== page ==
There are many threats that affect all the layers of cloud based services but the most vulnerable one I consider to be the biggest threat is due diligence on behalf of the cloud service provider at the IaaS service layer. Infrastructure as a Service (IaaS) sits at the bottom of the cloud based computing hierarchy, which essentially provides computing power to the rest of the cloud. It is at this layer where virtual machine services are offered to the public. IaaS is an ideal platform for hackers to launch their cracking exploits because all cloud computing subscribers of virtual machines lie within this realm, which are directly linked to service offerings from the cloud computing architecture shared resource pool . The flaw is inherently built into the design of IaaS. In this sense, its greatest selling point is consequentially its greatest weakness. Therein lies the dependence of due diligence on behalf of the cloud provider to successfully officiate a good vulnerability management campaign. Being that cloud services are still in their infancy, there is still the great unknown void of potential vulnerabilities that have yet to be seen. Using a wide variety of hacking techniques, hackers can gain access to databases in cloud environments through hijacking a session or eavesdropping on parallel communications. Cloud computing hypervisors, which conduct administrative services, could potentially be compromised by Zero Day attacks. Once the IaaS service model has been compromised, malware could easily be deployed causing system wide damage. A vast number of online media services utilize cloud-based platforms to deliver service to their subscribers. Netflix uses Amazon Web Service (AWS) to deliver content, which is one the leading online cloud providers. Dropbox, Sendspace, and Yousendit are examples of online cloud storage service who utilize the IaaS service model from cloud service providers. All these services store sensitive information in the cloud making it an attractive target for hackers.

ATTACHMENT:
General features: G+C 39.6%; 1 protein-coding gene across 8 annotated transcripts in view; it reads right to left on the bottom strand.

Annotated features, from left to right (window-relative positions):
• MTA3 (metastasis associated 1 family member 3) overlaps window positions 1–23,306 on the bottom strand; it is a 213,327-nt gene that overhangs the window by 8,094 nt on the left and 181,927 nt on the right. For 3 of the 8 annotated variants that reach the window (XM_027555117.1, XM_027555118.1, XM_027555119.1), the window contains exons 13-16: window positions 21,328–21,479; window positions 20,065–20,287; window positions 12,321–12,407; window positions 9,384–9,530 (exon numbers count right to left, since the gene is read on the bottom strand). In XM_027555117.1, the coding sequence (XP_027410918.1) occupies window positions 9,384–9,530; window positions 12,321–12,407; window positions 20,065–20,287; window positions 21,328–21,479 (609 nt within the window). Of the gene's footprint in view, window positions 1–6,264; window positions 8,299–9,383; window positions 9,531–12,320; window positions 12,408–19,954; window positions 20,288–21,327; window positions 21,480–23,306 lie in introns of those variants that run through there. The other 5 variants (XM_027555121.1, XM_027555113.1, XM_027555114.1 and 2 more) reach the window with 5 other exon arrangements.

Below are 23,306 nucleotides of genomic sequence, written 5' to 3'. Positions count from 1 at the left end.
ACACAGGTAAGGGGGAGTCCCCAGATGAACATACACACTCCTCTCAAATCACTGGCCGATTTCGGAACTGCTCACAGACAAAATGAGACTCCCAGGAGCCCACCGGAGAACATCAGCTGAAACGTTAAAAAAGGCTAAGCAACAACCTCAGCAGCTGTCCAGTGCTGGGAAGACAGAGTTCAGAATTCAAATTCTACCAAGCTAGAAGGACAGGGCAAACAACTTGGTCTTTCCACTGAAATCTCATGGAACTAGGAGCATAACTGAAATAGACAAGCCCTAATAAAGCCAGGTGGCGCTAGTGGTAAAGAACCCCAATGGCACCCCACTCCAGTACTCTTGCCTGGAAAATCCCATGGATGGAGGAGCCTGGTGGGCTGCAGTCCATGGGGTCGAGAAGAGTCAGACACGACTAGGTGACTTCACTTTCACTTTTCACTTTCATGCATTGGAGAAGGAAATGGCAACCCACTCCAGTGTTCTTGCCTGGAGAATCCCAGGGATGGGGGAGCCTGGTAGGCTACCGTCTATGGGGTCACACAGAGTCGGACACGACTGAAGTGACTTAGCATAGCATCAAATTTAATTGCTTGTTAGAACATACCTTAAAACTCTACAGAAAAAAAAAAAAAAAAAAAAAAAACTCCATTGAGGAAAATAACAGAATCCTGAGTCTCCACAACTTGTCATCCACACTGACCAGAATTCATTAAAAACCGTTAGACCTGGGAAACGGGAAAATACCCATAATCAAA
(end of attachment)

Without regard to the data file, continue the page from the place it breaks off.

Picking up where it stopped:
A business of any size can afford to purchase a Storage Area Network (SAN) and manage them locally, thus, only requiring the need of the SaaS cloud service model for application specific needs. SAN’s typically require minimal knowledge and are cost efficient enough to manage on a small scale by the company. This puts the control over data integrity and privacy back in the hands of the company while still benefiting from the SaaS cloud model. Essentially a data breach at the cloud provider would be limited to the servicing of the application and not actual data loss or compromise; therefore, it is my recommendation to locally manage storage while outsourcing critical software applications.